Click here for a link to this Sunday’s readings:https://bible.usccb.org/bible/readings/051522.cfm
"Behold, God’s dwelling is with the human race."
I wonder what God must think regarding how we are taking care of the Garden given to us to tend in Genesis? Fifty-one years ago, the World Synod of Catholic Bishops had some very specific thoughts about the environment in their document, Justicia in Mundo (Justice in the World). Fifty-one years ago--think about that as you read their words:
"The new technological possibilities are based upon the unity of science, on the global and simultaneous character of communications and on the birth of an absolutely interdependent economic world. Moreover, people are beginning to grasp a new and more radical dimension of unity; for they perceive that their resources, as well as the precious treasures of air and water--without which there cannot be life-- and the small delicate biosphere of the whole complex of all life on earth, are not infinite, but on the contrary must be saved and preserved as a unique patrimony belonging to all human beings (8).
"Furthermore, such is the demand for resources and energy by the richer nations, whether capitalist or socialist, and such are the effects of dumping by them in the atmosphere and the sea that irreparable damage would be done to the essential elements of life on earth, such as air and water, if their high rates of consumption and pollution, which are constantly on the increase, were extended to the whole of humanity (11).
"We consider that we must also stress the new worldwide preoccupation which will be dealt with for the first time in the conference on the human environment to be held in Stockholm in June 1972. It is impossible to see what right the richer nations have to keep up their claim to increase their own material demands, if the consequence is either that others remain in misery or that the danger of destroying the very physical foundations of life on earth is precipitated. Those who are already rich are bound to accept a less material way of life, with less waste, in order to avoid the destruction of the heritage which they are obliged by absolute justice to share with all other members of the human race (70).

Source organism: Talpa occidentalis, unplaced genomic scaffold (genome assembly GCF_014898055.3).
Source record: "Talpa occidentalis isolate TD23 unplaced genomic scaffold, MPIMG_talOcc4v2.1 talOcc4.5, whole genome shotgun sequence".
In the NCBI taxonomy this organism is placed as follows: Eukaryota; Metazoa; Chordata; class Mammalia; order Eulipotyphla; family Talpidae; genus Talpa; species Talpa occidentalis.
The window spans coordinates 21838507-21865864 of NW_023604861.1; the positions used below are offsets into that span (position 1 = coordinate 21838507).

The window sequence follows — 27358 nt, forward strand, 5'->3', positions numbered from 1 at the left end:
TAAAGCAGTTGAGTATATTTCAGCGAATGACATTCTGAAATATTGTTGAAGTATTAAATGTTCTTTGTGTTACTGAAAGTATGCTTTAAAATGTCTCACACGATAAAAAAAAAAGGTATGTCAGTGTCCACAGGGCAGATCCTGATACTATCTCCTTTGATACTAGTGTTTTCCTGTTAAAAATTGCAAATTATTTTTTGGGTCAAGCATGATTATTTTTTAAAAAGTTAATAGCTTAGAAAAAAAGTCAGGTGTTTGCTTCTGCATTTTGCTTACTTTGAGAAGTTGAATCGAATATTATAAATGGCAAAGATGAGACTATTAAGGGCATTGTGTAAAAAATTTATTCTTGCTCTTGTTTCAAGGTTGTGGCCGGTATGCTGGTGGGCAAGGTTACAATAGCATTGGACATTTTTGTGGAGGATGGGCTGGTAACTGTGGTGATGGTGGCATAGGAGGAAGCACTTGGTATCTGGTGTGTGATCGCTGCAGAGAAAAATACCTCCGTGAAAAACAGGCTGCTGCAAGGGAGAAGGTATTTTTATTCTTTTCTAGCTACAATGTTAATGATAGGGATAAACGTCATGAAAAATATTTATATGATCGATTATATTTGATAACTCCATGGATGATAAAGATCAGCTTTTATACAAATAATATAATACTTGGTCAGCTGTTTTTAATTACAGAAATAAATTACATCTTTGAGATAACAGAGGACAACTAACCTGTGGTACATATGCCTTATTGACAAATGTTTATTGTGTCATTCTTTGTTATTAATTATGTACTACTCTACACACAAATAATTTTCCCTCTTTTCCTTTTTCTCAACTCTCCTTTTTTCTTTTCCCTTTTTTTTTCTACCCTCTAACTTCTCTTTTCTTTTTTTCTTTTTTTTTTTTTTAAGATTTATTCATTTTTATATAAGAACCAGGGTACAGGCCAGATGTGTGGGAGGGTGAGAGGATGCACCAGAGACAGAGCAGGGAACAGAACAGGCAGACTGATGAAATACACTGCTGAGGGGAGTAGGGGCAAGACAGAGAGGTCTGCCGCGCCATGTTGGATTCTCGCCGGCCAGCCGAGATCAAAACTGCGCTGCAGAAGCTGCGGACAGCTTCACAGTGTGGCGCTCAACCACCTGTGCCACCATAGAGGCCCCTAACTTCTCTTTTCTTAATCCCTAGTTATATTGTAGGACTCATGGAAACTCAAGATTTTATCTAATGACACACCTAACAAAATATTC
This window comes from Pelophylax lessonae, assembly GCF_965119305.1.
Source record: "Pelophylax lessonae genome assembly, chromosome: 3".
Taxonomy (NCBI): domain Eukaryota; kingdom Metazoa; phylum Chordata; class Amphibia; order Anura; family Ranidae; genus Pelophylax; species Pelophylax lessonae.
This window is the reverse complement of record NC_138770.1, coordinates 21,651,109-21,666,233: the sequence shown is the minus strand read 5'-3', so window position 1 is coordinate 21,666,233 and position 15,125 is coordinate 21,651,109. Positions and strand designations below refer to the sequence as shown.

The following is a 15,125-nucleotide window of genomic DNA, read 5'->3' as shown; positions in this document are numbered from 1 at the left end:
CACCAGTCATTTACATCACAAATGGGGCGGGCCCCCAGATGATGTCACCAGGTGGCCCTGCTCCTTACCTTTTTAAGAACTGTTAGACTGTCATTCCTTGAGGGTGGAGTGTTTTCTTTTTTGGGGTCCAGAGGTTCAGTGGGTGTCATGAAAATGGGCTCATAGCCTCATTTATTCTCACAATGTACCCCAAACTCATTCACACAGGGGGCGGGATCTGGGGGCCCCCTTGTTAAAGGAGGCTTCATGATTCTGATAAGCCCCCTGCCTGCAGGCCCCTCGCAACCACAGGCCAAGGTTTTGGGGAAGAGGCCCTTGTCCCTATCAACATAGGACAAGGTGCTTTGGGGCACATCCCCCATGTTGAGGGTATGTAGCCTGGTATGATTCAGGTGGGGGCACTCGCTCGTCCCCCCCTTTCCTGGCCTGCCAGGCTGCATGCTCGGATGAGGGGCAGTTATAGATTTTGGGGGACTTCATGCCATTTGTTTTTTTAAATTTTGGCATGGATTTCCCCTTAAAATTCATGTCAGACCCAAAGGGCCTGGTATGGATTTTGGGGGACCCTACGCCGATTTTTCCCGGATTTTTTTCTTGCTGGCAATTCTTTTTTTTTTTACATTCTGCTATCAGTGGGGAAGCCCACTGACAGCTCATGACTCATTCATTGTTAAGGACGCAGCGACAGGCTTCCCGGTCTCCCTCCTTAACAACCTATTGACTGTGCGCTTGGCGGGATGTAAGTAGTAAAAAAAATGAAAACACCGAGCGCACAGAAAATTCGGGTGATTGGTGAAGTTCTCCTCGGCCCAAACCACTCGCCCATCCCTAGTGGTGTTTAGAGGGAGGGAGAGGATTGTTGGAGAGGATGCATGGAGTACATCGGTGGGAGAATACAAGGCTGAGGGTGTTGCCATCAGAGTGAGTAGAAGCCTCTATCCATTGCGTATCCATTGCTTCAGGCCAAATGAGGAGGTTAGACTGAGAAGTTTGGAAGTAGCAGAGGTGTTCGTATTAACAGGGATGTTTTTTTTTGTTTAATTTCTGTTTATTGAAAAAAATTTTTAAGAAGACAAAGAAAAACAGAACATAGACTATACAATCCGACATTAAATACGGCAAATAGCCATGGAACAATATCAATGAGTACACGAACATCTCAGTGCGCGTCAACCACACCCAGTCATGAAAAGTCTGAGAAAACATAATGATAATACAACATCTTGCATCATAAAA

May 22-29 is Laudato Si Week, reminding all that Pope Francis’ beautiful encyclical asks the people of the world to hear the cry of the earth and the cry of the poor with positive actions. Let’s give the Lord a beautiful dwelling place.
Barbara Molinari Quinby, MPS, Director,
Office of Human Life, Dignity, and Justice Ministries
Holy Name of Jesus Cathedral, Raleigh, NC
Mini-reflections on the Sunday scripture readings designed for persons on the run. "Faith Book" is also brief enough to be posted in the Sunday parish bulletins people take home.
From today’s Acts reading:
"They strengthened the spirits of the disciples ,
and exhorted them to persevere in the faith..."
That same Spirit that strengthened and brought new followers to the early church continues to "strengthen the spirits of the disciples" through spirit-filled preachers, teachers, musicians, lectors, parents, theologians etc.
So we ask ourselves:
I don’t want a moratorium on the death penalty, I want the abolition of it. I can’t understand why a county [USA] that is so committed to human rights doesn’t find the death penalty and obscenity.----Bishop Desmond Tutu
This is a particularly vulnerable time for state and federal prisoners. I invite you to write a postcard to one or more of the inmates listed below to let them know we have not forgotten them. If the inmate responds you might consider becoming pen pals.
Please write to:
----Central Prison, P.O. 247 Phoenix, MD 21131
Please note: Central Prison is in Raleigh, NC., but for security purposes, mail to inmates is processed through a clearing house at the above address in Maryland.
For more information on the Catholic position on the death penalty go to the Catholic Mobilizing Network:http://catholicsmobilizing.org/resources/cacp/
On this page you can sign "The National Catholic Pledge to End the Death Penalty." Also, check the interfaith page for People of Faith Against the Death Penalty:http://www.pfadp.org/
"First Impressions"is a service to preachers and those wishing to prepare for Sunday worship. It is sponsored by the Dominican Friars. If you would like "First Impressions" sent weekly to a friend, send a note to Fr. John Boll, OP at firstname.lastname@example.org.
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If you are a preacher, lead a Lectionary-based scripture group, or are a member of a liturgical team, these CDs will be helpful in your preparation process. Individual worshipers report they also use these reflections as they prepare for Sunday liturgy.
You can order the CDs by going to our webpage:www.PreacherExchange.com and clicking on the "First Impressions" CD link on the left.
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4. "First Impressions" is a service to preachers and those wishing to prepare for Sunday worship. It is sponsored by the Dominican Friars. If you would like "First Impressions" sent weekly to a friend, send a note to Fr. John Boll, OP at the above email address.
Thank you and blessings on your preaching,
Fr. Jude Siciliano, OP
3150 Vince Hagan Drive
Irving, Texas 75062-4736